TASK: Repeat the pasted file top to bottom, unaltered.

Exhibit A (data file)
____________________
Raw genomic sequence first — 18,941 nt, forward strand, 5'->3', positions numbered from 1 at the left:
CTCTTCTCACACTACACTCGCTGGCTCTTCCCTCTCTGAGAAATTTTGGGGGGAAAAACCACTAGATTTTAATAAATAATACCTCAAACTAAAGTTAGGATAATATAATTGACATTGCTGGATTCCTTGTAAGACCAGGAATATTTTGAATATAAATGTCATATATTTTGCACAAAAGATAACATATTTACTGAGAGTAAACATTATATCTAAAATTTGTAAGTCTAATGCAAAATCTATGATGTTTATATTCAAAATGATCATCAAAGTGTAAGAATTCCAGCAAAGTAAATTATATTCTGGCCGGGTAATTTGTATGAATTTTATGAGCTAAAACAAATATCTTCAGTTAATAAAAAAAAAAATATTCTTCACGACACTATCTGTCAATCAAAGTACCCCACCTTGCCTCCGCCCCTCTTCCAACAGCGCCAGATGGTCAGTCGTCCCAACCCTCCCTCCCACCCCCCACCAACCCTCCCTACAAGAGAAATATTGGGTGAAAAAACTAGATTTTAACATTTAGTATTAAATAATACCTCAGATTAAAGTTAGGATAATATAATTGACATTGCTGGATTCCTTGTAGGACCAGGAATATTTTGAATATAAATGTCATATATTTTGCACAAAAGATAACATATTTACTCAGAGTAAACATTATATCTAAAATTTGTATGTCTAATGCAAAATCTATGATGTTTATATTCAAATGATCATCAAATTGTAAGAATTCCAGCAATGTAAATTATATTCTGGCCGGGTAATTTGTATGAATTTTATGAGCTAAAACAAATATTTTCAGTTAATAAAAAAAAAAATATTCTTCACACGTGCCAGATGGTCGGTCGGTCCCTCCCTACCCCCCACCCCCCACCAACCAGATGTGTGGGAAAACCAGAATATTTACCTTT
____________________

Raw genomic sequence first — 18,941 nt, forward strand, 5'->3', positions numbered from 1 at the left:
CTCTTCTCACACTACACTCGCTGGCTCTTCCCTCTCTGAGAAATTTTGGGGGGAAAAACCACTAGATTTTAATAAATAATACCTCAAACTAAAGTTAGGATAATATAATTGACATTGCTGGATTCCTTGTAAGACCAGGAATATTTTGAATATAAATGTCATATATTTTGCACAAAAGATAACATATTTACTGAGAGTAAACATTATATCTAAAATTTGTAAGTCTAATGCAAAATCTATGATGTTTATATTCAAAATGATCATCAAAGTGTAAGAATTCCAGCAAAGTAAATTATATTCTGGCCGGGTAATTTGTATGAATTTTATGAGCTAAAACAAATATCTTCAGTTAATAAAAAAAAAAATATTCTTCACGACACTATCTGTCAATCAAAGTACCCCACCTTGCCTCCGCCCCTCTTCCAACAGCGCCAGATGGTCAGTCGTCCCAACCCTCCCTCCCACCCCCCACCAACCCTCCCTACAAGAGAAATATTGGGTGAAAAAACTAGATTTTAACATTTAGTATTAAATAATACCTCAGATTAAAGTTAGGATAATATAATTGACATTGCTGGATTCCTTGTAGGACCAGGAATATTTTGAATATAAATGTCATATATTTTGCACAAAAGATAACATATTTACTCAGAGTAAACATTATATCTAAAATTTGTATGTCTAATGCAAAATCTATGATGTTTATATTCAAATGATCATCAAATTGTAAGAATTCCAGCAATGTAAATTATATTCTGGCCGGGTAATTTGTATGAATTTTATGAGCTAAAACAAATATTTTCAGTTAATAAAAAAAAAAATATTCTTCACACGTGCCAGATGGTCGGTCGGTCCCTCCCTACCCCCCACCCCCCACCAACCAGATGTGTGGGAAAACCAGAATATTTACCTTT